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Rules on Designation in the Civil Service

Designation is one of the HR actions heavily relied upon by government agencies to keep its activities in order especially if there is serious lack of personnel. In the Philippine civil service, designation as an HR action is defined as “the imposition of additional and/or higher duties to be performed by a public official/employee which is temporary and can be terminated anytime at the pleasure of the appointing authority.” 

With the promulgation of the 2017 Omnibus Rules on Appointments and Other Human Resource Actions (ORAOHRA) last August 2017, changes in the rules on designation have been quite notable. For one, designation in the past was strictly understood as the imposition of additional duties while concurrently performing the duties attached to the position originally occupied. Under the new rules, however, the Commission has made it clear that a designation may involve the performance of the duties of another position either on concurrent or full-time capacity. This is interesting because, as it appears, an employee can be fully deloaded of his/her original functions through a designation so that he/she may perform the functions of another position on a full-time basis.

Another interesting innovation in the ORAOHRA is this express distinction between a designation as Officer-in-Charge and one in an Acting capacity –

Acting CapacityOfficer in Charge
exercises both ministerial and discretionary functions attached to the position because he/she is deemed to be the incumbentEnjoy limited powers confined to administrative functions and ensuring that the office continues its usual activities

As for the rest of the rules under Section 13 (c) of the ORAOHRA, allow me to simplify :

1 – Designations must be made through an Office Order issued by the appointing officer/authority concerned.

2 – Employees to be designated must hold permanent appointments to career positions. – This means that employees who hold casual, temporary, substitute, fixed term, and non-career positions cannot be given designations.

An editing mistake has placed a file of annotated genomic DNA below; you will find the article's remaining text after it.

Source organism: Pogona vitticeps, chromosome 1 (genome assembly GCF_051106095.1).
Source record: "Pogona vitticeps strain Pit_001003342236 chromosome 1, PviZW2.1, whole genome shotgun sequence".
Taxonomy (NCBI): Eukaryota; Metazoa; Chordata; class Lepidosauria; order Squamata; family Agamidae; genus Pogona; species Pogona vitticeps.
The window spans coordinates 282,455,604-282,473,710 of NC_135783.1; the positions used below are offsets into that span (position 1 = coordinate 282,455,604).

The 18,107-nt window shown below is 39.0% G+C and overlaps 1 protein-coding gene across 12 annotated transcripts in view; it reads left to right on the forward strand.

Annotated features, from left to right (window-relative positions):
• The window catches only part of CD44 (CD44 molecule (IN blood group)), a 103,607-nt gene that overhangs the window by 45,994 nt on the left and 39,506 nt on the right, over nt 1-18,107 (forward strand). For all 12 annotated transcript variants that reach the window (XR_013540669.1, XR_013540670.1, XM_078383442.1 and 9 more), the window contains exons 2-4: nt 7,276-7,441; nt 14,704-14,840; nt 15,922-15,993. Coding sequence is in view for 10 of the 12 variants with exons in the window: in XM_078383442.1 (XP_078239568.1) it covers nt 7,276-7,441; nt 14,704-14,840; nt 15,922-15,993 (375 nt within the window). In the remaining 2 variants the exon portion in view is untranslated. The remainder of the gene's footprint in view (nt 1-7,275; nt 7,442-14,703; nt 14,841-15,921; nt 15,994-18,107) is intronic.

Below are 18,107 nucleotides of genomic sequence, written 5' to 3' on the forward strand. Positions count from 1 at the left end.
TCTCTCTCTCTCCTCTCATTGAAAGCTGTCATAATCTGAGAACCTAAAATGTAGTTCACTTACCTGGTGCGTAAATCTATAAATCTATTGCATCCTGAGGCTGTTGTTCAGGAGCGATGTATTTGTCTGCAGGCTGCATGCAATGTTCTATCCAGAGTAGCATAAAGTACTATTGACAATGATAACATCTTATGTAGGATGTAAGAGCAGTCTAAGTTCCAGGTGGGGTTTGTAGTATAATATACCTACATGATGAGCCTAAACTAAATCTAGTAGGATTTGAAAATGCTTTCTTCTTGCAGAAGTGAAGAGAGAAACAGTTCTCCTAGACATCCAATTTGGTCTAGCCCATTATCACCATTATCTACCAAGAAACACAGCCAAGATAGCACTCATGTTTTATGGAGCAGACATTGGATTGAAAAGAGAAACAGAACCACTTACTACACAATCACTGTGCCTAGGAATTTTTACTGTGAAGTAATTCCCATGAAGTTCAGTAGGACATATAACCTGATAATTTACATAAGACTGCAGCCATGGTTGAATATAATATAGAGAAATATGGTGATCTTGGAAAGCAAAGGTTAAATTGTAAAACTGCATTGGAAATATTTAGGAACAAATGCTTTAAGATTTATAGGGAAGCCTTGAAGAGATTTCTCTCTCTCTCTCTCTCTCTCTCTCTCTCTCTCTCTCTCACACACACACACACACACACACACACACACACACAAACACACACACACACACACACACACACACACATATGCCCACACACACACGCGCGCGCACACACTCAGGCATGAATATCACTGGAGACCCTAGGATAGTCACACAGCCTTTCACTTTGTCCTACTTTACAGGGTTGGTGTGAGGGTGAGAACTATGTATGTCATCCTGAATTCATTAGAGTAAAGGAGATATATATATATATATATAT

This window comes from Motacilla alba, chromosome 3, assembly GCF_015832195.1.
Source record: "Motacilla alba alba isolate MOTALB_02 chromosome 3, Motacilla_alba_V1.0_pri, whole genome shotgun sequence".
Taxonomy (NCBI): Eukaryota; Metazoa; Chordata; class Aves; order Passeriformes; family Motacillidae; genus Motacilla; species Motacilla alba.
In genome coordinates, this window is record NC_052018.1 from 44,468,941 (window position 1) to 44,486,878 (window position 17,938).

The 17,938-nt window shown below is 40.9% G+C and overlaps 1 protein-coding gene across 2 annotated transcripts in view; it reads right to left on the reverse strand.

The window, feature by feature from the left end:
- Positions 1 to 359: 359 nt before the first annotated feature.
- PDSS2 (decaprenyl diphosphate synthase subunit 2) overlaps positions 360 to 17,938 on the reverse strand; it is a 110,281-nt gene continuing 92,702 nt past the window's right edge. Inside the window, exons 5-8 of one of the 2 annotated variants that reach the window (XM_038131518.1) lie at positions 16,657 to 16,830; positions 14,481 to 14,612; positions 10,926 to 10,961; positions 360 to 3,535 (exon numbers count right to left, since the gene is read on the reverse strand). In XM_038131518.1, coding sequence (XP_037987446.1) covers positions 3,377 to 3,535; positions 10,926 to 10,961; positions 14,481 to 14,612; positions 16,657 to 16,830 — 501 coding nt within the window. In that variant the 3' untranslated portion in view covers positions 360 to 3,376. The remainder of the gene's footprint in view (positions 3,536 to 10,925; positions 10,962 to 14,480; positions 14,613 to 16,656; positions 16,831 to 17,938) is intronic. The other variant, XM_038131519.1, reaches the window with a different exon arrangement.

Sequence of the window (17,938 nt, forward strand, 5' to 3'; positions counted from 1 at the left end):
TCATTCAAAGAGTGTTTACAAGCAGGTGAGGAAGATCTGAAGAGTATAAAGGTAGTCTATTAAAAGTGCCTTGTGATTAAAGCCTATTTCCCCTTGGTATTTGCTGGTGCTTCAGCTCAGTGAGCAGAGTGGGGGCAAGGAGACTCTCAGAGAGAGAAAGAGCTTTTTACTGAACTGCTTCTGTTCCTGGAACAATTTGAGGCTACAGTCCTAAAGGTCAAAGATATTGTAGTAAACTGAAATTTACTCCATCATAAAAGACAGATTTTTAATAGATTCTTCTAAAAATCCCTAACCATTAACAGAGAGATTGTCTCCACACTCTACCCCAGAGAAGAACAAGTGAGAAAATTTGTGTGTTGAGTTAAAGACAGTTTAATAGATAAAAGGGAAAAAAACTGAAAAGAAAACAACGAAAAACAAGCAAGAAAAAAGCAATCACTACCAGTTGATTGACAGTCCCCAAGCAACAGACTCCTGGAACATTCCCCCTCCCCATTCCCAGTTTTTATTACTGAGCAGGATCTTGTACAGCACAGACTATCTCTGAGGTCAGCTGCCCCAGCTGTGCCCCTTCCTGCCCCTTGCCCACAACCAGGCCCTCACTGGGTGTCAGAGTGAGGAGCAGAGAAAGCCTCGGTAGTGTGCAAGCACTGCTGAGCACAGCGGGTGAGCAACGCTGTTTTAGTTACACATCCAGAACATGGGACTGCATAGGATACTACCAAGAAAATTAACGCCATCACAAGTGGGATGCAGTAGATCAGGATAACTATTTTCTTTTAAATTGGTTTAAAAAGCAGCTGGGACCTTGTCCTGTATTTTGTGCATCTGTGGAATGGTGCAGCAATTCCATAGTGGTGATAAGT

3 – A qualified employee can only be designated to a position within the level he/she is occupying. –  Thus, a first-level employee can only be designated to first-level positions while second level employees can only be designated to second level positions. But, Division Chiefs may be designated to second level executive/managerial or third level positions.

4 – An agency can request exception with the proper CSC Regional Office so that they may be allowed to designate a first level employee to a second level position.  Exception will only be granted in meritorious cases such as organizational set-up, calamity, or exigency of the service. Take note that the exemption will not apply to designations to supervisory and executive managerial positions, irrespective of the reason for the request.

5 – The period of designation to a position with an incumbent who temporarily cannot perform the duties of the position (due to official leave or other legitimate reasons) is synchronized with the period of temporary absence. (e.g. 6 months of study leave of incumbent = 6 months designation of designee). In this case, the designation can be renewed every year but not to exceed two years. The agency head cam revoke or recall the designation earlier if he/she deems proper.

6 – The period of designation to a position without an incumbent is at one year maximum. However, in the exigency of the service, this can also be renewed every year but not to exceed two years.

7 – Employees cannot be designated to positions with duties involving the practice of profession (e.g. Accountant, Legal Officer, Dentist, Nutritionist-Dietician) unless they possess the necessary license of such position.

8 – The Human Resource Management Officer of local government units are required to furnish a copy of the designation order to the proper CSC Field Office if the designation covers critical positions such as that of a Department Head.

9 – The designated employee is not entitled to the salary of the position he/she is designated. However, he/she may be granted RATA (Representation and Transportation Allowance) or EME (Extrardinary and Miscellaneous Expenses) which comes with the performance of the function, provided that the grant is specifically stated in the designation order; and

10 – Only experience gained from a valid designation (compliant with the above rules) will be credited as relevant experience for purposes of appointment.

So there you have it! I hope that, with the help of the unequivocal rules laid down in the ORAOHRA, government agencies will be able to issue appropriate designations to improve the delivery of its services.

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